First Step Program
Innovative Student Solutions to Challenging Health Issues
Have a great idea for an innovative way to promote healthy living?
Got a plan for a new process or design that would revolutionize health care delivery?
We want to hear it!
The CHS Dean’s Office will be funding innovative student projects focused on addressing challenging health issues.
All applications and questions to email@example.com
|Project Proposal Due Date||September 26, 2014|
|Project Proposal Award Date||October 13, 2014|
|Written Project Report Due Date||March 13, 2015
|Oral/PowerPoint Project Result Presentations||March 25, 2015 -
March 27, 2015
|Awards' symposium for outstanding projects||April 24, 2015 at 6:30PM in the STAR Campus Atrium|
Examples of projects include but are not limited to: biomedical research, medical practice, health advocacy, health policy, health management, health informatics, community-based research or related health areas. The solutions may be a device or product, a business model, an organization, a policy or a process or procedure that offers an improvement to health care or healthy living, but are not limited to those categories. There are a variety of approaches that could be developed, including developing new health care policies, inventing a device, outlining a change in best practices, developing new and better ways to evaluate outcomes. In addition, there are ideas that might be developed as intellectual property or small start-up businesses.
First Step in the Press
- Putting ideas into action
- First Step: Ideas for a healthier world
- 10 Epic Projects Led by College Students
- Epic First Steps
The College of Health Sciences invites CHS undergraduate students, or teams of students led by a CHS undergraduate, to (a) identify important challenges in healthcare and healthy living and (b) develop novel solutions to those challenges.
Students will prepare a proposal application that focuses on an important aspect of health care, develop a potential solution to that problem, and present their solution for review. CHS will provide $500 funding to each of the top 20 applications to identify a health care problem and articulate a potential solution to that problem.
The students will have six months to develop their solution, which could be a policy, application, device or best practice, but is not limited to those categories. Written reports and oral presentations of the student’s or team’s results and solution will be evaluated by a faculty committee.
All students will be invited to present their solutions at a public symposium in the form of a poster, where the top three students will give a short oral presentation and cash prizes of $1500, $1000 and $500 awarded to the top three students or teams. Students and Teams will be connected with experts order to develop a dialogue about the merits of their ideas and how they can move forward to pursue and further develop their ideas. If students develop applications or devices that they feel warrant consideration as intellectual property or patent protection, they should communicate this fact to their faculty advisor two months in advance of the symposium presentation (April 25, 2014) so that appropriate paperwork can be filled out in order to protect their ideas or invention.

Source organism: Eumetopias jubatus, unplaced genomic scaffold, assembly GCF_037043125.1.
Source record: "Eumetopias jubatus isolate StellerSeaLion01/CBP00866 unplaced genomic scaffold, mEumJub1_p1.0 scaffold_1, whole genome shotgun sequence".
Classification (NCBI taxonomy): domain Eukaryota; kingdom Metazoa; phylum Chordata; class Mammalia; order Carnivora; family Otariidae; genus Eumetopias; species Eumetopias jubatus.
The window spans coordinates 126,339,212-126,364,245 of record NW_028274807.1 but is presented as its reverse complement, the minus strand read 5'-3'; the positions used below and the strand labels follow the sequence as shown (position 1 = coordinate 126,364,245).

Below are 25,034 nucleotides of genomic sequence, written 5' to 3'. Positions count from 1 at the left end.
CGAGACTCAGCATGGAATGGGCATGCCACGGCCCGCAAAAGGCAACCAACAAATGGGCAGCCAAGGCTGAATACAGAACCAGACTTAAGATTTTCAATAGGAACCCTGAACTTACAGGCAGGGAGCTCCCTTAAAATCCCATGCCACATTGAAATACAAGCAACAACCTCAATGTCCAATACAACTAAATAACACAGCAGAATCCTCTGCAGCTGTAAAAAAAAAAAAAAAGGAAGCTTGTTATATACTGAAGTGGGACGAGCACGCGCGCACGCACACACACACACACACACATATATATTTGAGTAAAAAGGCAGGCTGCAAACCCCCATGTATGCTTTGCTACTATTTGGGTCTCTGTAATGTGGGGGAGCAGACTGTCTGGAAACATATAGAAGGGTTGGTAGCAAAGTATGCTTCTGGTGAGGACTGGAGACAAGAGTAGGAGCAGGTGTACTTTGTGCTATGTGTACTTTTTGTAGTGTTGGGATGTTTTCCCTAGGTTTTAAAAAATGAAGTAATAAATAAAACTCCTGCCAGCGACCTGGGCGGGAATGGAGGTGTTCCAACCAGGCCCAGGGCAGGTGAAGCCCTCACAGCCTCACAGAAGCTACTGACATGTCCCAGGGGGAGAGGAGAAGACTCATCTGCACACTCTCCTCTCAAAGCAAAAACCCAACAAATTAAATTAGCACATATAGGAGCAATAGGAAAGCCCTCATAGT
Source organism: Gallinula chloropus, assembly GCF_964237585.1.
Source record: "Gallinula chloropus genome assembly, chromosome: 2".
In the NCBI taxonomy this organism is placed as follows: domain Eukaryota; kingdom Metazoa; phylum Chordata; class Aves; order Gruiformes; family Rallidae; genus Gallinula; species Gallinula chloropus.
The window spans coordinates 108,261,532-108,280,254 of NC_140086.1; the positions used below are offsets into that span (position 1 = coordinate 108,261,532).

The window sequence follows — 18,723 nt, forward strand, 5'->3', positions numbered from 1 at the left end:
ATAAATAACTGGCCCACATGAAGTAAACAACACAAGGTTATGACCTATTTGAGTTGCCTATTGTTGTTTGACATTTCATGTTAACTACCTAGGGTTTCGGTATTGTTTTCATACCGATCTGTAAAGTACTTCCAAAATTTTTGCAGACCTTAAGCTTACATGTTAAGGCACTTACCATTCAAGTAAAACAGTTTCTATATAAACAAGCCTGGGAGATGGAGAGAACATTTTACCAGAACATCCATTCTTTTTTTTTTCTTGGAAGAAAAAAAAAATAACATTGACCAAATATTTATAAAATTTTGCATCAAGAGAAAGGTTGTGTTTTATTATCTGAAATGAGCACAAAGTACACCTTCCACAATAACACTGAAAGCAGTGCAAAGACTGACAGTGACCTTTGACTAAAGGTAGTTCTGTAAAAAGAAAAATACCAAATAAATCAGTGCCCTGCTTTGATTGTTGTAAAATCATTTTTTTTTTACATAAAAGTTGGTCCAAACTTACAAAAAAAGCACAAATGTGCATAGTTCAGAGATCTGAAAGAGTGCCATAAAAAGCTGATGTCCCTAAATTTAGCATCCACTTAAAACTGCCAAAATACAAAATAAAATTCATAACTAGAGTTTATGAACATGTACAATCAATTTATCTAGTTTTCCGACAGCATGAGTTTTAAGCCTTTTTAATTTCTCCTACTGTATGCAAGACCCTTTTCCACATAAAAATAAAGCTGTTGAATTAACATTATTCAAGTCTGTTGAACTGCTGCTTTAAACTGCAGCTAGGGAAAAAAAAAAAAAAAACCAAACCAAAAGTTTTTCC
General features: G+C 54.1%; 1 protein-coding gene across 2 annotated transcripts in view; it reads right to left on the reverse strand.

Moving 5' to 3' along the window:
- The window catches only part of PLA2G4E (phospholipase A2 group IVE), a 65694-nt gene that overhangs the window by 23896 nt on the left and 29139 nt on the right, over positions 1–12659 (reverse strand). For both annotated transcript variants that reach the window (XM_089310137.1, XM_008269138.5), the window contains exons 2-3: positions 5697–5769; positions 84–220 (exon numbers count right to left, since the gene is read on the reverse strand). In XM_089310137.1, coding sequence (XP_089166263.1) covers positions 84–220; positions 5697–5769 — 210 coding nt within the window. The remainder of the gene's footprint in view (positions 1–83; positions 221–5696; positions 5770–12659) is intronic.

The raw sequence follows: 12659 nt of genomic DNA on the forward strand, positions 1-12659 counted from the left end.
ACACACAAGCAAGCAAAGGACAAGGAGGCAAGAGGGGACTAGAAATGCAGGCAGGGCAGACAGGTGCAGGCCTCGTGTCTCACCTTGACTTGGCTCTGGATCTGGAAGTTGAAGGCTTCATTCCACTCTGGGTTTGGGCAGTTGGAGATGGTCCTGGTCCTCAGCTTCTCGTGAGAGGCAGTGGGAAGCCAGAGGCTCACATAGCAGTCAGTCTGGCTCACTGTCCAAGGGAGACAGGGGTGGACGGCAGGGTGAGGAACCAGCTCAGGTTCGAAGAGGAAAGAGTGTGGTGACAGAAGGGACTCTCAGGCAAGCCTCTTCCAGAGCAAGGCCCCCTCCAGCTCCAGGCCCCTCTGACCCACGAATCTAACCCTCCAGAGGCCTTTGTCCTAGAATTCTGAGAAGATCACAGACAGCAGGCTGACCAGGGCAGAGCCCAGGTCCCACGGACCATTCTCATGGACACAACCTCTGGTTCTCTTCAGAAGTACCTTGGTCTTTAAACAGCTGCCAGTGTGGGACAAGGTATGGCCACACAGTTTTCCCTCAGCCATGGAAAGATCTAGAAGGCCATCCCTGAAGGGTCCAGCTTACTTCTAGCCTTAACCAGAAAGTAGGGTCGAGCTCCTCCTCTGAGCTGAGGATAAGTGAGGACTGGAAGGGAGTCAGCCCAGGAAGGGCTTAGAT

These 3-5 page applications should be submitted to the College of Health Sciences Dean’s Office via email (firstname.lastname@example.org) by 5:00 pm, September 26, 2014. They will be reviewed by a committee of 5 faculty members for merit, and the top 20 students or student teams will be awarded up to $500 to pursue their research project idea. Students will be assigned a faculty project advisor and will meet with the advisor once per month to provide updates on progress.
Funds may be used to purchase resource information, travel, expenses related to interviews of patients, and expenses associated with team meetings or other uses related to the development of the project solution. Funds may not be used for enrollment fees, salaries or personal living expenses.
At the end of the 6 months, a 3-5 page report will be provided to the Associate Dean of Research by 5:00 pm, March 13, 2015 and students will be responsible for (a) preparing their report in the form of a poster (CHS will assist) and creating a 10 minute PowerPoint presentation that summarizes the research health challenge they addressed, the reason the problem is significant, current approaches and then the student or teams suggested approach, which should also be provided. These reports will be evaluated by the awards committee in order to prepare the committee for oral presentations.
The students will also present their results in the form of a PowerPoint presentation to the review committee for evaluation (March 25, 2015). Projects will be reviewed based on (a) the significance of the problem to be addressed, (b) innovation, (c) practical ability to develop the idea and apply the solution to real world problems. The committee will rank the top 3 projects based on the review criteria and the quality of their written and oral presentations.
All presentations will be prepared as a poster and displayed at a public symposium on April 25, 2015. The top 3 projects will be invited to summarize their results at the symposium and prizes awarded for 1st place ($1500), 2nd place ($1000) and 3rd place ($500) to the winning student or team.
The symposium will take place at a venue that will provide dinner for students and teams, faculty participants and invited guests.
After the awards are made, the winning student or teams will be directed to interact with experts in the area of their study in order to help the student or team to understand how their idea might be implemented or developed and applied for real world applications. Students may elect to develop their ideas in undergraduate or graduate research training programs, or in the private sector.